Decide what’s important, and build your life around that.
t I recently was contacted by a national talk show to appear as a guest panelist to debate hot parenting topics. I didn’t end up flying to New York (partially because I didn’t want to judge other moms on the show), but was paid a very nice compliment by the producer. She wrote that I was a great model for balancing work and motherhood.
t I’ve thought about this a few times since our exchange, because if you looked at my life from the inside, it’s anything but balanced. Like most working moms, juggling several freelance television jobs, time with the kids, activities, school functions, housework and non-existent “me” time is challenging. Add sporting events into the equation that keep me up late at night and on different days each week… and you’ve got a recipe for chaos. But I pride myself that I’ve been able to keep it semi-together and live this motto:
t Decide what’s important, and build your life around that.
t This was the best advice given to me before becoming a mom, so that’s exactly what I did… built my life (and career) around our kids. It’s not the right choice for everyone, but it’s the right choice for me. It took me seven long years to finally become a mom, and I cherish each day I have with them (even the tough tantrum filled ones). Because I’m freelance, I do have some flexibility in scheduling edit days around their activities. I cannot, however, ask the NBA to change the day of a Finals game due to my daughter’s doctor appointment.
t With 93 percent of families in this country requiring a dual income, finding balance between work and our children is becoming increasingly difficult. Here are a few things that seem to help when order needs to be restored… stat.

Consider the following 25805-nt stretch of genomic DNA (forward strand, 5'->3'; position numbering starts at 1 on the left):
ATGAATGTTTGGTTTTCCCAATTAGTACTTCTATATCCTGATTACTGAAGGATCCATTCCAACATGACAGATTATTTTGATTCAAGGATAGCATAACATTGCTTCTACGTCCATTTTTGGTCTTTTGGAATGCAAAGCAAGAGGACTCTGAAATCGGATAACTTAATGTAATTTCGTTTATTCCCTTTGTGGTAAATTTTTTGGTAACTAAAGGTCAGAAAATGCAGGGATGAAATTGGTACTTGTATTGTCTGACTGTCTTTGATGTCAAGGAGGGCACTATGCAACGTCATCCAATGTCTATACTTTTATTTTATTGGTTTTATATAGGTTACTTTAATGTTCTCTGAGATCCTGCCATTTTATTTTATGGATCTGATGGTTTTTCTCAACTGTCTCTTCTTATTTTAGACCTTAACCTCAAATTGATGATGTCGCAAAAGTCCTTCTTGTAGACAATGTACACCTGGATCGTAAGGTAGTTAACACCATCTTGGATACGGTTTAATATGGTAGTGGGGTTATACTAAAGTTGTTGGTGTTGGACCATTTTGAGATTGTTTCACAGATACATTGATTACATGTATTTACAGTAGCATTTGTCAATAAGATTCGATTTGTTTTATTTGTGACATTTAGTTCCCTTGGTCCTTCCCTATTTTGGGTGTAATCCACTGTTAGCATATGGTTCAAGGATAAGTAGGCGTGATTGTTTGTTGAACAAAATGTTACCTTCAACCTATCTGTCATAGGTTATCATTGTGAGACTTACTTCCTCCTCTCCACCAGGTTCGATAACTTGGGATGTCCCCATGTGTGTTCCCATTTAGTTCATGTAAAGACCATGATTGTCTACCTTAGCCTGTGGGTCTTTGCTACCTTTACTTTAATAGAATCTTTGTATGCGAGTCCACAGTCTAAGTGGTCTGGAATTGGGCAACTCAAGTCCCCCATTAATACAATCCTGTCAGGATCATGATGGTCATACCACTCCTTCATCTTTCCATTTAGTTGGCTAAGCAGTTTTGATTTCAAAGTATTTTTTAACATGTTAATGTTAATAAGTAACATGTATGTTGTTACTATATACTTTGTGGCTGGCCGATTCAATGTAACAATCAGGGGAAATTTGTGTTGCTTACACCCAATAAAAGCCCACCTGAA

1. Schedule, schedule, schedule
t Have a schedule for everyone in your house, in one place. For me it’s a planner in my bag that has each family member’s activities, appointments, nanny’s hours, meal plan and errands. We also keep a calendar in the kitchen that everyone can see so there are no surprises. This is my Saturday morning chore, along with meal planning.
2. Get up early, before your children
t This one is hard, but so important. That quiet time in the morning is great for catching up on emails, social media, the news and just getting a little “me” time. A cup of coffee and GMA always makes me happy. So does an early morning workout.
t I can’t stress enough how vital it is to exercise and share that with your kids. Setting a good example of working out, even if it’s just playing soccer in the backyard, not only releases endorphins that make you feel good, but teaches your children the importance of being active and healthy.
4. Make time for yourself
t It’s so easy to lose yourself once you become a mom. But doing something you love every day or every week will keep you human. Reading, working out, writing, playing the piano, watching the Real Housewives, getting a pedicure, whatever it is… just do it.
5. Share your passions with your kids
t Remember who you were before you were a parent, and share your passions and hobbies with your kids. You don’t always have to take them to parks, indoor play spaces or plan play dates. We bake muffins together every week. And when I feel like reading my Nook, I grab our girls a few books for quiet time. Kids will be inspired if they see you doing what you love.
t Remember if you are drowning… ask for help. And if you still can’t find balance, it may be time to re-evaluate what’s really important to your family. As Ferris Bueller so famously said, “Life moves pretty fast. If you don’t stop and look around once in a while, you could miss it.”